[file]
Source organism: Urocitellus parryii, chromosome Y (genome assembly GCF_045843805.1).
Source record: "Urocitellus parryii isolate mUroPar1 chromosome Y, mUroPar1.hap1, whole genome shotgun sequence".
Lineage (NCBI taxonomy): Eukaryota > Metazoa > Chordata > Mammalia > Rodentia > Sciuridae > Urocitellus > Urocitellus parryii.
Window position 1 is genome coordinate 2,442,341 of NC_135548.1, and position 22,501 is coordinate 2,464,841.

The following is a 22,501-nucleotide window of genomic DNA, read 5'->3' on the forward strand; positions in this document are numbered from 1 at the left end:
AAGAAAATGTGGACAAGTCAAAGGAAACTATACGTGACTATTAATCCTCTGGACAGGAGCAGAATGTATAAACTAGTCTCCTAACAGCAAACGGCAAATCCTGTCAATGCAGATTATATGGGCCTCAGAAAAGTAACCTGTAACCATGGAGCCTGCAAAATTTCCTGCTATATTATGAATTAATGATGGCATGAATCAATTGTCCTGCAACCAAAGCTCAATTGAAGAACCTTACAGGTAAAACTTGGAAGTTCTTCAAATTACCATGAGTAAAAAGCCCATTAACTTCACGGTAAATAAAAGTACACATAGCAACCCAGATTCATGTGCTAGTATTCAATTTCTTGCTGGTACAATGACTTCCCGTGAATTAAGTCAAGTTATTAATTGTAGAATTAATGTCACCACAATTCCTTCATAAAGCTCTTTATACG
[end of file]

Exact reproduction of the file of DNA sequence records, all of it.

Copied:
Source organism: Urocitellus parryii, chromosome Y (genome assembly GCF_045843805.1).
Source record: "Urocitellus parryii isolate mUroPar1 chromosome Y, mUroPar1.hap1, whole genome shotgun sequence".
Lineage (NCBI taxonomy): Eukaryota > Metazoa > Chordata > Mammalia > Rodentia > Sciuridae > Urocitellus > Urocitellus parryii.
Window position 1 is genome coordinate 2,442,341 of NC_135548.1, and position 22,501 is coordinate 2,464,841.

The following is a 22,501-nucleotide window of genomic DNA, read 5'->3' on the forward strand; positions in this document are numbered from 1 at the left end:
AAGAAAATGTGGACAAGTCAAAGGAAACTATACGTGACTATTAATCCTCTGGACAGGAGCAGAATGTATAAACTAGTCTCCTAACAGCAAACGGCAAATCCTGTCAATGCAGATTATATGGGCCTCAGAAAAGTAACCTGTAACCATGGAGCCTGCAAAATTTCCTGCTATATTATGAATTAATGATGGCATGAATCAATTGTCCTGCAACCAAAGCTCAATTGAAGAACCTTACAGGTAAAACTTGGAAGTTCTTCAAATTACCATGAGTAAAAAGCCCATTAACTTCACGGTAAATAAAAGTACACATAGCAACCCAGATTCATGTGCTAGTATTCAATTTCTTGCTGGTACAATGACTTCCCGTGAATTAAGTCAAGTTATTAATTGTAGAATTAATGTCACCACAATTCCTTCATAAAGCTCTTTATACG